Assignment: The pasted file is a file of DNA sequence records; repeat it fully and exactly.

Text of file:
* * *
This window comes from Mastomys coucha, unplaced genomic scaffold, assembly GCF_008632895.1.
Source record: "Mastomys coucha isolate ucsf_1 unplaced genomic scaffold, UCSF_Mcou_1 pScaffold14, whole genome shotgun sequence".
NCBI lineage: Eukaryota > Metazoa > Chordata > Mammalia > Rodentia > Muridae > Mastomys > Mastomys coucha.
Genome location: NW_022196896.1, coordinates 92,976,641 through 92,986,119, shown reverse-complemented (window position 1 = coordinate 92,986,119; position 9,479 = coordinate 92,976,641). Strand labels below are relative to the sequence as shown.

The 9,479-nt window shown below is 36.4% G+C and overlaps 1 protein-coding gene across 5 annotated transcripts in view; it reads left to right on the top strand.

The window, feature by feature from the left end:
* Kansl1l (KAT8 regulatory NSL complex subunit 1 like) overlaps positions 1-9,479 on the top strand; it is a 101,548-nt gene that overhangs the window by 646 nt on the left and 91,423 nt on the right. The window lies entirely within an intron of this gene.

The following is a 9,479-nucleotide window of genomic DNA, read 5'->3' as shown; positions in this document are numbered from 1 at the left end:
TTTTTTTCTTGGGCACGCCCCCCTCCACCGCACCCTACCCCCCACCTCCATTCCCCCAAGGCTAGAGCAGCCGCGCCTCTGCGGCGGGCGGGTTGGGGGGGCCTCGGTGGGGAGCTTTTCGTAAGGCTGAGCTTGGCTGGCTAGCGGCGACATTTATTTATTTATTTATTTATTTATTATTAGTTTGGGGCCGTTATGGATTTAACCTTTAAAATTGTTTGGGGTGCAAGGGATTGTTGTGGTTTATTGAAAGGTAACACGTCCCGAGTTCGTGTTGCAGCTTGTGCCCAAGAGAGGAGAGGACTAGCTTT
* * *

This window comes from Mastomys coucha, unplaced genomic scaffold, assembly GCF_008632895.1.
Source record: "Mastomys coucha isolate ucsf_1 unplaced genomic scaffold, UCSF_Mcou_1 pScaffold14, whole genome shotgun sequence".
NCBI lineage: Eukaryota > Metazoa > Chordata > Mammalia > Rodentia > Muridae > Mastomys > Mastomys coucha.
Genome location: NW_022196896.1, coordinates 92,976,641 through 92,986,119, shown reverse-complemented (window position 1 = coordinate 92,986,119; position 9,479 = coordinate 92,976,641). Strand labels below are relative to the sequence as shown.

The 9,479-nt window shown below is 36.4% G+C and overlaps 1 protein-coding gene across 5 annotated transcripts in view; it reads left to right on the top strand.

The window, feature by feature from the left end:
* Kansl1l (KAT8 regulatory NSL complex subunit 1 like) overlaps positions 1-9,479 on the top strand; it is a 101,548-nt gene that overhangs the window by 646 nt on the left and 91,423 nt on the right. The window lies entirely within an intron of this gene.

The following is a 9,479-nucleotide window of genomic DNA, read 5'->3' as shown; positions in this document are numbered from 1 at the left end:
TTTTTTTCTTGGGCACGCCCCCCTCCACCGCACCCTACCCCCCACCTCCATTCCCCCAAGGCTAGAGCAGCCGCGCCTCTGCGGCGGGCGGGTTGGGGGGGCCTCGGTGGGGAGCTTTTCGTAAGGCTGAGCTTGGCTGGCTAGCGGCGACATTTATTTATTTATTTATTTATTTATTATTAGTTTGGGGCCGTTATGGATTTAACCTTTAAAATTGTTTGGGGTGCAAGGGATTGTTGTGGTTTATTGAAAGGTAACACGTCCCGAGTTCGTGTTGCAGCTTGTGCCCAAGAGAGGAGAGGACTAGCTTT